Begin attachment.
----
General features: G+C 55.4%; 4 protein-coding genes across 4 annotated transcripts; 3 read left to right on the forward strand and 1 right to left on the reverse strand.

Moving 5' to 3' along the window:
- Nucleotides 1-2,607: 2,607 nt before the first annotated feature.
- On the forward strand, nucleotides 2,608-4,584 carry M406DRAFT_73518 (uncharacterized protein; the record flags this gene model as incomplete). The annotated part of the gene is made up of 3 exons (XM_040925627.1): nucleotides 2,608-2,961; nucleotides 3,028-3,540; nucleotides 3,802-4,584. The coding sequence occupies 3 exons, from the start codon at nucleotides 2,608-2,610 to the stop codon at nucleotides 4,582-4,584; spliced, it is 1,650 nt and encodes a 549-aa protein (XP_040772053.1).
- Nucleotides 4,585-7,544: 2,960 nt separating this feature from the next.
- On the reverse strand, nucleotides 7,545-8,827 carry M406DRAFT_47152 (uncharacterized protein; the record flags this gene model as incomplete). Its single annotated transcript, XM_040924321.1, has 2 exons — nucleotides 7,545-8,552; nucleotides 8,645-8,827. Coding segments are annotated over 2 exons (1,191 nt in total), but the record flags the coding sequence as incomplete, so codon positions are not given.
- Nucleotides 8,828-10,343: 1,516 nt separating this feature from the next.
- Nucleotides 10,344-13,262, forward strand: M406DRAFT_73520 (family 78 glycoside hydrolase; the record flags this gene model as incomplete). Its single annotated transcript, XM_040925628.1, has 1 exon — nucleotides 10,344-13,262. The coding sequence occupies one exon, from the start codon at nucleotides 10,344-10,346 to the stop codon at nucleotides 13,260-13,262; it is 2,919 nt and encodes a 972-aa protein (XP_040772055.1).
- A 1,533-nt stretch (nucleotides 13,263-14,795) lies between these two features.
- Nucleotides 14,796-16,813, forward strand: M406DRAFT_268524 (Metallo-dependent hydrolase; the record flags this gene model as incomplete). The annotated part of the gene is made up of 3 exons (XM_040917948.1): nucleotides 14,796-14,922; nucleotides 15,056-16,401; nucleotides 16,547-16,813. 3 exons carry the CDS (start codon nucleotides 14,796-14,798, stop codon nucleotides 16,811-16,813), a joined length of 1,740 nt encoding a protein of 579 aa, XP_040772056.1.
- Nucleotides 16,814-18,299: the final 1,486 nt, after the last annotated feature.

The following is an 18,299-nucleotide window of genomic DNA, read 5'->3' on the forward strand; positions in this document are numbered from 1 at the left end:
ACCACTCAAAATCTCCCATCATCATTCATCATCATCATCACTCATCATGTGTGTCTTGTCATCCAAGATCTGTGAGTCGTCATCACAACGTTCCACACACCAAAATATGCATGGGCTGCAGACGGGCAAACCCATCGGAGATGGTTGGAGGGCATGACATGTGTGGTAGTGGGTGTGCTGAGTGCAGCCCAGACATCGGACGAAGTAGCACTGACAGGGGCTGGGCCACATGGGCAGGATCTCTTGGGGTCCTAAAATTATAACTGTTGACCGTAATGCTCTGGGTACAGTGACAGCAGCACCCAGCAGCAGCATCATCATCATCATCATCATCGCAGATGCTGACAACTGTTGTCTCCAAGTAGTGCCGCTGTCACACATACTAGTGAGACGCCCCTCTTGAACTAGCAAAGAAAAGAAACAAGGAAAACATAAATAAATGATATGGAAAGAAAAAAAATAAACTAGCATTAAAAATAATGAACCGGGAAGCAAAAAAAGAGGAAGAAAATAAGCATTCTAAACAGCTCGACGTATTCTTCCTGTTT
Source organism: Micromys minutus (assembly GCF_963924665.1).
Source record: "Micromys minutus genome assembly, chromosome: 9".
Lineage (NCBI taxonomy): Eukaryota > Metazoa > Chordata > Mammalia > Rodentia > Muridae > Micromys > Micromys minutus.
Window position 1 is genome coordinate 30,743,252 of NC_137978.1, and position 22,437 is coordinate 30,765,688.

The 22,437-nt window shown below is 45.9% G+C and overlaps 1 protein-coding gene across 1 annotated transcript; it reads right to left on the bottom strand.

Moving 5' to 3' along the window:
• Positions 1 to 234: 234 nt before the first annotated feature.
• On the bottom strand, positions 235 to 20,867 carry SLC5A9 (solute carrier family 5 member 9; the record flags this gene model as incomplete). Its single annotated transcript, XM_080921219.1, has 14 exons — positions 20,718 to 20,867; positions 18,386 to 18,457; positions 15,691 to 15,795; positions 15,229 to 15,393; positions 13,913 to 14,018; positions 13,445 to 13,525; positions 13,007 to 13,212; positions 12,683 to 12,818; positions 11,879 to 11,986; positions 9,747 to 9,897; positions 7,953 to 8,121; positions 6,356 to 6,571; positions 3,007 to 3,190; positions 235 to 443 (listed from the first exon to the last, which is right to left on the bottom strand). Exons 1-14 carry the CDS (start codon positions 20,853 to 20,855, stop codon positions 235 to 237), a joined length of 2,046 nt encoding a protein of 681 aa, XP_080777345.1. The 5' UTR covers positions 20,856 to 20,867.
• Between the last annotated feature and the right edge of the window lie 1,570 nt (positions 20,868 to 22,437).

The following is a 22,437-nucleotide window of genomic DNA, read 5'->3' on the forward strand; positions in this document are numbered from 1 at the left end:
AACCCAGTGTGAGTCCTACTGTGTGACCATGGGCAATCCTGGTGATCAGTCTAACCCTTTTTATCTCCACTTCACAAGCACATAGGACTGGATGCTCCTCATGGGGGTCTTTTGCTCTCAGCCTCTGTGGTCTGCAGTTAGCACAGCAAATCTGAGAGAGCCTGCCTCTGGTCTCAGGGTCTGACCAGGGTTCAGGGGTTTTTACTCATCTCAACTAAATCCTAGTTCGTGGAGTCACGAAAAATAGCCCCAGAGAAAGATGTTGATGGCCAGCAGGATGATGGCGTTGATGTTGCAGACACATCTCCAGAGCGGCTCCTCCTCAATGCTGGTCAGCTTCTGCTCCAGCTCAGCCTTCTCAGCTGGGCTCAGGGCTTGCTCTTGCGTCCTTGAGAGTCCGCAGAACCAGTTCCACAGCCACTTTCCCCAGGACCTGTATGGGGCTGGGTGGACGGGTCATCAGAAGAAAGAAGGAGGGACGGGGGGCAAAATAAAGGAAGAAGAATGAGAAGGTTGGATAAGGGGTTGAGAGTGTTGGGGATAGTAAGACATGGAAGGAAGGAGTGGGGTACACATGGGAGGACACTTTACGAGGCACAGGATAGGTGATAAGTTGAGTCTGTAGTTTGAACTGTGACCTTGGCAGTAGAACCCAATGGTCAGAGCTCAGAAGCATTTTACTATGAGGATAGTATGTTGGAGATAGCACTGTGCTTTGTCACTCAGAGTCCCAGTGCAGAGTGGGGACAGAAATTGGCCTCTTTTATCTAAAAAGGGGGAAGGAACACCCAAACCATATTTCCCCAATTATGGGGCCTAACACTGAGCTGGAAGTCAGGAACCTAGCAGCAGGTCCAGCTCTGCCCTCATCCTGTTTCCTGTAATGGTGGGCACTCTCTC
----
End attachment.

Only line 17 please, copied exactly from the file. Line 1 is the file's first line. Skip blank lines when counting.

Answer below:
Window position 1 is genome coordinate 30,743,252 of NC_137978.1, and position 22,437 is coordinate 30,765,688.